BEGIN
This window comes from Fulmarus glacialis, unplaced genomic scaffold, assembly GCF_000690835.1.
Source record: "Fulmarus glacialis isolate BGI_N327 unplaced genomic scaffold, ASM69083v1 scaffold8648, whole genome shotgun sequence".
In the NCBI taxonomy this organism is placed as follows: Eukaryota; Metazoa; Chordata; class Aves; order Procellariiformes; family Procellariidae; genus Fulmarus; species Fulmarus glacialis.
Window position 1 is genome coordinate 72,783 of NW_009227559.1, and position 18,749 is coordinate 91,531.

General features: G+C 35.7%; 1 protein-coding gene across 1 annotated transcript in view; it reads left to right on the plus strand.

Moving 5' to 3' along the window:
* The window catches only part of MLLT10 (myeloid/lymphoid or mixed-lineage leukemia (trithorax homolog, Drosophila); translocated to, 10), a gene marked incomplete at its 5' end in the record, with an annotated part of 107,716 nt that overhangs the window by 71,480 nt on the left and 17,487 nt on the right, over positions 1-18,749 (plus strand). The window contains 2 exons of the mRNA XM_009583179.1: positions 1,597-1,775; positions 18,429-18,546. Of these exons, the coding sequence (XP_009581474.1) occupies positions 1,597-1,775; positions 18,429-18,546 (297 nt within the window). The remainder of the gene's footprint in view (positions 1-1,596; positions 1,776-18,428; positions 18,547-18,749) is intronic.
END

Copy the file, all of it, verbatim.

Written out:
This window comes from Fulmarus glacialis, unplaced genomic scaffold, assembly GCF_000690835.1.
Source record: "Fulmarus glacialis isolate BGI_N327 unplaced genomic scaffold, ASM69083v1 scaffold8648, whole genome shotgun sequence".
In the NCBI taxonomy this organism is placed as follows: Eukaryota; Metazoa; Chordata; class Aves; order Procellariiformes; family Procellariidae; genus Fulmarus; species Fulmarus glacialis.
Window position 1 is genome coordinate 72,783 of NW_009227559.1, and position 18,749 is coordinate 91,531.

General features: G+C 35.7%; 1 protein-coding gene across 1 annotated transcript in view; it reads left to right on the plus strand.

Moving 5' to 3' along the window:
* The window catches only part of MLLT10 (myeloid/lymphoid or mixed-lineage leukemia (trithorax homolog, Drosophila); translocated to, 10), a gene marked incomplete at its 5' end in the record, with an annotated part of 107,716 nt that overhangs the window by 71,480 nt on the left and 17,487 nt on the right, over positions 1-18,749 (plus strand). The window contains 2 exons of the mRNA XM_009583179.1: positions 1,597-1,775; positions 18,429-18,546. Of these exons, the coding sequence (XP_009581474.1) occupies positions 1,597-1,775; positions 18,429-18,546 (297 nt within the window). The remainder of the gene's footprint in view (positions 1-1,596; positions 1,776-18,428; positions 18,547-18,749) is intronic.